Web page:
The BMA's presentation of its renowned African art collection emphasizes the relationships between 85 incredible works, many large-scale, and the lives of the people by and for whom the objects were made. Artists and diverse traditions from more than 40 African empires, kingdoms, and regions are represented.
Discover how African art was shaped by political, social, and cultural changes affecting the continent in the late 20th century, explore different types of training African artists undertake, and learn how patronage impacts art intended for public and private use.
- Commemorative Head of a King (1848-97) from the Benin Empire in Nigeria
- Sande Society Helmet Mask (20th century) created by the Nguabu Master in Sierra Leone
- Asymmetrical Betu I (2010) by Magdalene Odundo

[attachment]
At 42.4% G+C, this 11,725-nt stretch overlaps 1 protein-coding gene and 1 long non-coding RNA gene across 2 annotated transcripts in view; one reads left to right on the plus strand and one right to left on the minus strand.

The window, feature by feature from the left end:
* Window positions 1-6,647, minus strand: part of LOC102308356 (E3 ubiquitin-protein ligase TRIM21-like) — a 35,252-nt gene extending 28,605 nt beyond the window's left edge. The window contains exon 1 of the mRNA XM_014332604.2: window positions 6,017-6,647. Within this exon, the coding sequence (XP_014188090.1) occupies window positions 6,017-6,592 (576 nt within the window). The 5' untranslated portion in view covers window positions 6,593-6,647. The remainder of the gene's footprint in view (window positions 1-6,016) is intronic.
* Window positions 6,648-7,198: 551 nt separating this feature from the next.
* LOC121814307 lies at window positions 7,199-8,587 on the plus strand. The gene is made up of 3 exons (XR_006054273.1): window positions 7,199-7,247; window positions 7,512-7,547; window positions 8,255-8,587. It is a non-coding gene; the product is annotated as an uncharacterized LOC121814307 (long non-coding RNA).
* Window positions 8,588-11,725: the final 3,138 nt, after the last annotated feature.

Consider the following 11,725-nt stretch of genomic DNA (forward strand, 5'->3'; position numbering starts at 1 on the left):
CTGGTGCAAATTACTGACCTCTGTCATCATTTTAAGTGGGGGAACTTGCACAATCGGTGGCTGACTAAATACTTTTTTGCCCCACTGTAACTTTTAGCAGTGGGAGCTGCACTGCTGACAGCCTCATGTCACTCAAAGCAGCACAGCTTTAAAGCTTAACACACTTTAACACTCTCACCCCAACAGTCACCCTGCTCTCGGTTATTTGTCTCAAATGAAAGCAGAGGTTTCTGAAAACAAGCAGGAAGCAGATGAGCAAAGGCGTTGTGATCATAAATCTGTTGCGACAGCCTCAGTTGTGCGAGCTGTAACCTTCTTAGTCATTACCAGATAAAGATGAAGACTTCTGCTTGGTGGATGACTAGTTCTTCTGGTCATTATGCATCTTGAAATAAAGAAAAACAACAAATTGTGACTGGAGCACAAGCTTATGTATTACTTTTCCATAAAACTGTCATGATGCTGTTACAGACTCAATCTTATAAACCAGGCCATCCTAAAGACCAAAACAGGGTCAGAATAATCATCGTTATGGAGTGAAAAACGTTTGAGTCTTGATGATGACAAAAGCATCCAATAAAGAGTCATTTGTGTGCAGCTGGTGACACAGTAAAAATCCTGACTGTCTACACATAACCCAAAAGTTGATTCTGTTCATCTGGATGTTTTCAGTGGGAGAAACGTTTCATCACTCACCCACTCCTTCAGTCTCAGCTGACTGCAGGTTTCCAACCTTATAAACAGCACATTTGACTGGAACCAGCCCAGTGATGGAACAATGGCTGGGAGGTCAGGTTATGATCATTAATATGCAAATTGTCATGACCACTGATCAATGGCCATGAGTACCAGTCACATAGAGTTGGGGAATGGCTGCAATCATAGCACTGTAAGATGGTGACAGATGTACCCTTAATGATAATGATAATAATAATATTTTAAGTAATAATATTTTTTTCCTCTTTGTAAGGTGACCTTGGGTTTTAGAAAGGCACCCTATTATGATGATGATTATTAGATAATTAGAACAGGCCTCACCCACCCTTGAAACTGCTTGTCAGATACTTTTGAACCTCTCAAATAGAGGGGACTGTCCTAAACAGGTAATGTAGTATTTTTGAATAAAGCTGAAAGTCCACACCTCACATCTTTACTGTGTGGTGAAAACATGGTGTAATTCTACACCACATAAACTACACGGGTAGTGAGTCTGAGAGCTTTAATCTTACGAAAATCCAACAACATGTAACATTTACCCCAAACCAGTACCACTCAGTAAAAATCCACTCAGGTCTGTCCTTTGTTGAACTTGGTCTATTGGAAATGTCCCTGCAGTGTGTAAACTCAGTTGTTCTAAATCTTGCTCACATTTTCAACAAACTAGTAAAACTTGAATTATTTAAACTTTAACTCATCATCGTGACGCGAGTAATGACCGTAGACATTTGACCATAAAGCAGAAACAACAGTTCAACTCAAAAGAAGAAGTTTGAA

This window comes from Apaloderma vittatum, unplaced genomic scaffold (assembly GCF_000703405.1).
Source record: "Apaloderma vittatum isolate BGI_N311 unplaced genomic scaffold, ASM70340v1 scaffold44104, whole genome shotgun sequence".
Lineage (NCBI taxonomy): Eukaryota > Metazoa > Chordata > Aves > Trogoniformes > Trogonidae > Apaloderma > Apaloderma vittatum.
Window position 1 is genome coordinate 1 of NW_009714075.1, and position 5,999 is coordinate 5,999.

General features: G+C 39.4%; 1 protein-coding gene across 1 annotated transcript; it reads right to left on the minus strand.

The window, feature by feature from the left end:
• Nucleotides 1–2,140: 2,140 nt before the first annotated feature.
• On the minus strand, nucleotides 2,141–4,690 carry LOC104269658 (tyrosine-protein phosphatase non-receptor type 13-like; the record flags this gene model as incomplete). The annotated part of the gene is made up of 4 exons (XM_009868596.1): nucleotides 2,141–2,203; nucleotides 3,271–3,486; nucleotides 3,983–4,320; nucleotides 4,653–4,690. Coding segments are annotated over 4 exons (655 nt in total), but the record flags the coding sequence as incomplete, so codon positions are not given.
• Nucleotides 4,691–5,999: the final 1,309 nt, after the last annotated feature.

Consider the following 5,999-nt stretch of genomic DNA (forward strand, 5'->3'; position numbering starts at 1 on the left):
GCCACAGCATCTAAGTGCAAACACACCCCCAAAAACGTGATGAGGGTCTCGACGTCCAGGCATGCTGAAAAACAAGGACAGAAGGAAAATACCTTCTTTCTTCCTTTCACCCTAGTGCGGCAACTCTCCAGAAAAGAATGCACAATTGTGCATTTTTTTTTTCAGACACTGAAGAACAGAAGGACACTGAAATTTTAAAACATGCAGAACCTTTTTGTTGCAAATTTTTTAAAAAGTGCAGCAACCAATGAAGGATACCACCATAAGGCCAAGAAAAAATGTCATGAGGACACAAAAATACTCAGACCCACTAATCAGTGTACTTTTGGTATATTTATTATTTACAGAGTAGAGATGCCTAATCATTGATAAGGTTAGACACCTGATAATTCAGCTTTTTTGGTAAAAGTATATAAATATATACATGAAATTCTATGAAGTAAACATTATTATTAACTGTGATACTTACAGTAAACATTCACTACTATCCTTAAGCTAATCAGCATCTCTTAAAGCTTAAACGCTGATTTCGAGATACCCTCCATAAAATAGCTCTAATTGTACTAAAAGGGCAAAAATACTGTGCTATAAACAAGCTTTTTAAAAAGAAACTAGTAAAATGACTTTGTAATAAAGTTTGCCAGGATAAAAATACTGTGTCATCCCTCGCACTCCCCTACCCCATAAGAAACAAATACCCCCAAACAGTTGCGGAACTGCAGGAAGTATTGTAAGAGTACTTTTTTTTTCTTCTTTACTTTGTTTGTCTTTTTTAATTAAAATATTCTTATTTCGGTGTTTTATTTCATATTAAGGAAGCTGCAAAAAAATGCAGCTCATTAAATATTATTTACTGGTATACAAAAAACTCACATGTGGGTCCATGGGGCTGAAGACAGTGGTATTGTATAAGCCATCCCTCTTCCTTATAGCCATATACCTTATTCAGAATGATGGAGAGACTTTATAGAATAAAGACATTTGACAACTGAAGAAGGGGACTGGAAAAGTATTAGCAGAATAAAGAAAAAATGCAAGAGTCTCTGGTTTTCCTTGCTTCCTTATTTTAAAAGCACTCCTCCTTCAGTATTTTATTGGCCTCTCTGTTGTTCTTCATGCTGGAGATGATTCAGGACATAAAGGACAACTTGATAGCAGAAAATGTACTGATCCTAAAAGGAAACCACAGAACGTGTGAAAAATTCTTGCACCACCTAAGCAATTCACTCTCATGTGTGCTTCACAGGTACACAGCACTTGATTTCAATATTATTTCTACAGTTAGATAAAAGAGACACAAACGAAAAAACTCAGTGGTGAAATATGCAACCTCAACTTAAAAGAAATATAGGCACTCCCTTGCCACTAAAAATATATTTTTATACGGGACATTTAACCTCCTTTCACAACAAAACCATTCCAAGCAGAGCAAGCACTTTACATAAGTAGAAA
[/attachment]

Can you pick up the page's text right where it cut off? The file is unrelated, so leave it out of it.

- more than 600 tiny Gold-Dust Weights (1700-1900) created by unidentified artists from the Akan region of Ghana and Cote d’Ivoire
- the Great Mother Headdress (D’mba) from the Baga region of Guinea
- Yoruba masks from Nigeria
- Kuba and Pende masks from the Democratic Republic of Congo
- Married Woman’s Ceremonial Aprons from the Ndebele region of South Africa
- an Asafo Militia Flag from the Fante region of Ghana
The BMA has one of the most important collections of African art on the East Coast, including 2,100 objects from ancient Egypt to contemporary Zimbabwe. Several objects, such as the majestic Great Mother Headdress (D'mba) from the Baga region of Guinea, are considered the best of their kind.